Sound activates a primal reaction within the brain, and sound is often the very first way we react to something; for example, while you’re playing a first person shooter, you’ll be paying the most attention to the sound to find the position of the opposing player – on the other hand, while immersed in a VR movie, your mind will pay the most attention to the sound to associate both the sound and the visual aspects with each other.
To put it in its most simple terms, the brain asks itself three questions:
What am I seeing?
What am I hearing?
Do these two things match up?
The first two questions should be answered by the VR experience already – and if one of the first two questions aren’t immersive enough to the user then the brain’s answer to the third (more important) question that tells your brain how immersed it is (or not) will be a simple no.
We already have the visual aspects of virtual reality developed to a much more advanced degree than some years ago: Virtual Reality goggles are becoming cheaper and easier to access; projects like Google Cardboard have even made experimentation with VR easier.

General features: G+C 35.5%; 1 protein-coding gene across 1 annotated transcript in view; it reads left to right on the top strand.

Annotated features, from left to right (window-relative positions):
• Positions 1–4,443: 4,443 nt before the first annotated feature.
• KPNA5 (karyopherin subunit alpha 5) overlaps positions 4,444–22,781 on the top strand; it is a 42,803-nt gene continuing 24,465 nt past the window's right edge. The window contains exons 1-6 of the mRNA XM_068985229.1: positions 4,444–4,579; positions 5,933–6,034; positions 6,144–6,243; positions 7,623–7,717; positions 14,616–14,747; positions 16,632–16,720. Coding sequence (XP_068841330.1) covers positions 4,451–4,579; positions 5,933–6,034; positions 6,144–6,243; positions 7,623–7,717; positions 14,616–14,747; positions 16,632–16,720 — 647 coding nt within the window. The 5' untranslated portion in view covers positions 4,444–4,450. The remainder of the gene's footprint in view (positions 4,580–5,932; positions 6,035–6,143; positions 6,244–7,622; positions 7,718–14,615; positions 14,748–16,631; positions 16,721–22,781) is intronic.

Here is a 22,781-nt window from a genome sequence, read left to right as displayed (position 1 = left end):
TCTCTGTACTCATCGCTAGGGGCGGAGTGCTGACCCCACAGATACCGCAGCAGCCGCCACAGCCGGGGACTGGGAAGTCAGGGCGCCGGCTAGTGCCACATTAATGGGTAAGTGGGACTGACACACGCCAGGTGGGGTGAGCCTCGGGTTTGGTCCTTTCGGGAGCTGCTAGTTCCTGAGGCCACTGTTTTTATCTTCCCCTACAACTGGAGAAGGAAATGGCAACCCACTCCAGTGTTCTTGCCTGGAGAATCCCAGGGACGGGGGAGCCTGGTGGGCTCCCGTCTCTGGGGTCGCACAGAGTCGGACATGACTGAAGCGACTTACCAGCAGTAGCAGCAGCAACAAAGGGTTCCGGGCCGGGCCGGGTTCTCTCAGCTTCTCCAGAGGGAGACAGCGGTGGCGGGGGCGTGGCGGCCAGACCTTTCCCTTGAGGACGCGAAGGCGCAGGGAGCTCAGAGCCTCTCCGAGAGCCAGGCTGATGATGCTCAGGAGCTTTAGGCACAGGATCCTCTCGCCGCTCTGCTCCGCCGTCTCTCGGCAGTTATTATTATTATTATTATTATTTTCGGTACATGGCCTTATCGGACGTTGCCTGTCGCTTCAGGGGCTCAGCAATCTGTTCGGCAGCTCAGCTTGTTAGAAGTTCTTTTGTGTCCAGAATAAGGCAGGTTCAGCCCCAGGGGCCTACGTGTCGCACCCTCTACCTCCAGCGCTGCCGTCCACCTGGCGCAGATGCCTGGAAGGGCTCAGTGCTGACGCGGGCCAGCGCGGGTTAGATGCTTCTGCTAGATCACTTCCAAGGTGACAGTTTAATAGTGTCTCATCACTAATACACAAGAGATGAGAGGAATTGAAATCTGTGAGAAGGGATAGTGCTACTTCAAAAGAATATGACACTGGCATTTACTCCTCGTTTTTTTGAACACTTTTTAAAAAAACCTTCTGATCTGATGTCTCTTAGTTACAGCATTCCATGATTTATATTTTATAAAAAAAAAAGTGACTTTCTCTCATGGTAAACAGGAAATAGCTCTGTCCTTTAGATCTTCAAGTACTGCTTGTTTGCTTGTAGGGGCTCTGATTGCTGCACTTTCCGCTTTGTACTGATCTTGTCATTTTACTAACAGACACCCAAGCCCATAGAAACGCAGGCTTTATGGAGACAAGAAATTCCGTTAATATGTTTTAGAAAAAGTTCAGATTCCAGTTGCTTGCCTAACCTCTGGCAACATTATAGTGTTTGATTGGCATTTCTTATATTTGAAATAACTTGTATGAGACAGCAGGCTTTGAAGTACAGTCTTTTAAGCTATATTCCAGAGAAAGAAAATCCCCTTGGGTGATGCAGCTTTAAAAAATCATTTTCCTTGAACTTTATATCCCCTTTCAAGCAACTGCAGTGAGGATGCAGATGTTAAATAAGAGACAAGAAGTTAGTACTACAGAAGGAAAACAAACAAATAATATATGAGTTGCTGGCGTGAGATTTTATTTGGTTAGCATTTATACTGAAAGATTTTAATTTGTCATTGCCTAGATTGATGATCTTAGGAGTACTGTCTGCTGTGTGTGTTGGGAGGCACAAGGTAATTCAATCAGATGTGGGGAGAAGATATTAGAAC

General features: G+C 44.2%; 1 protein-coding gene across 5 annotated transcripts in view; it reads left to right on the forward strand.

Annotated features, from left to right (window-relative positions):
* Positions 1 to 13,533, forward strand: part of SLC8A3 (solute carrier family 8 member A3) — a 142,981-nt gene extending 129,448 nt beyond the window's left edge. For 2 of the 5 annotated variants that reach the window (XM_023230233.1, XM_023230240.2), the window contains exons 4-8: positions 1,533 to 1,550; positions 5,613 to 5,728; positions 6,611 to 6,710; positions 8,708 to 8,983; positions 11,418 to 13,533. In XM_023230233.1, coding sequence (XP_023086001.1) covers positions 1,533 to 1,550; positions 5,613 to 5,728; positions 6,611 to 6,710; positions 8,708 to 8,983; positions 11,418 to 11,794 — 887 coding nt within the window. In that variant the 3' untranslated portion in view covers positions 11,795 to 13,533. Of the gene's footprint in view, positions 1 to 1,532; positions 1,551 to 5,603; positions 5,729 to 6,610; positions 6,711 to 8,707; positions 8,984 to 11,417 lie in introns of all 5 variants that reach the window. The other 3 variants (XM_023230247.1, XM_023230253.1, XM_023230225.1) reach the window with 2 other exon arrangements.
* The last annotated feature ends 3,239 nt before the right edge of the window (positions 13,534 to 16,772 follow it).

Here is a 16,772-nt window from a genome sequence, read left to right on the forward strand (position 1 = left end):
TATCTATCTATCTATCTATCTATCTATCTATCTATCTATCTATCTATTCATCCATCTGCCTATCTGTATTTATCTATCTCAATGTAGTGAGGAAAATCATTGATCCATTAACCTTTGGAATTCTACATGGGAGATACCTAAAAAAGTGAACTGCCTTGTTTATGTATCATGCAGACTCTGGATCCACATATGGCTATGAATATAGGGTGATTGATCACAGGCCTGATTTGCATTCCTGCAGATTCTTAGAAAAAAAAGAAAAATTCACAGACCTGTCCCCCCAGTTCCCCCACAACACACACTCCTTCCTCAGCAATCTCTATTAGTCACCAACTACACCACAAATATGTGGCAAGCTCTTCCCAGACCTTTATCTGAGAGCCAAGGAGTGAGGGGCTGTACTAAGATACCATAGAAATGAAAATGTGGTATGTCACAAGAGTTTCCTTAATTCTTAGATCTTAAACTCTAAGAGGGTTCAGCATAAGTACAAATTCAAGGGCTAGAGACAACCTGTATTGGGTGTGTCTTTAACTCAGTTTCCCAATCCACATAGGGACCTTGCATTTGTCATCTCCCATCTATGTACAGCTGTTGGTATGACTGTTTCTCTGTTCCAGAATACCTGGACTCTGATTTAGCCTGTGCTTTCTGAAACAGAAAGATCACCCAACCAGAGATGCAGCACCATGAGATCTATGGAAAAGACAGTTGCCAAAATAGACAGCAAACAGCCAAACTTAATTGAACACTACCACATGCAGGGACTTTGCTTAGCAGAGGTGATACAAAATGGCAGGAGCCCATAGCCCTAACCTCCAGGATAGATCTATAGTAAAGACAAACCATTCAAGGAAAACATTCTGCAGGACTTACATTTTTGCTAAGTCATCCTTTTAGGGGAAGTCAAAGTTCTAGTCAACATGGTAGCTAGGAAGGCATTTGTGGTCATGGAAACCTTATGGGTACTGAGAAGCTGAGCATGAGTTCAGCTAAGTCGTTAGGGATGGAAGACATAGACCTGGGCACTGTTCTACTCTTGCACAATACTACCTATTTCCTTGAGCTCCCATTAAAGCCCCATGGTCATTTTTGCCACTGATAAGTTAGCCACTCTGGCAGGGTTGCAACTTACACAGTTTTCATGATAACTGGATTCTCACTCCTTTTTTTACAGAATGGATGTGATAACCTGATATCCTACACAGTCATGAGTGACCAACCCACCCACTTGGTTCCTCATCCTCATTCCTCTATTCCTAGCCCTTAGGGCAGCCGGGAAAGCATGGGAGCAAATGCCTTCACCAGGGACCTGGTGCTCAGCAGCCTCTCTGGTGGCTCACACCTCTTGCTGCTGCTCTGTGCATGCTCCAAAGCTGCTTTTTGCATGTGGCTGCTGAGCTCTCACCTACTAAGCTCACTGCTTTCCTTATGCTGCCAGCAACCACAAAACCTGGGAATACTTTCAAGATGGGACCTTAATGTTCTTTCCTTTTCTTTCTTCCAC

But when it comes to developing the sound aspects that fit with the visuals, fully immersive spatial audio could be the answer to finally providing the perfect VR experience.
If you want a practical example of why regular audio isn’t enough for real VR immersion, then you’re going to need to do a little experiment. You can use even the cheapest headphones for this.
There are many songs that illustrate the concept of stereo practically so that you can hear why it matters: Many classics by the Grateful Dead or Led Zeppelin use effects that seem to “bounce” between one headphone to another. This effect is the stereo effect – and it sounds pretty damn cool, especially through the right quality headphones.
But that’s not all it is: It’s also something very important to your brain.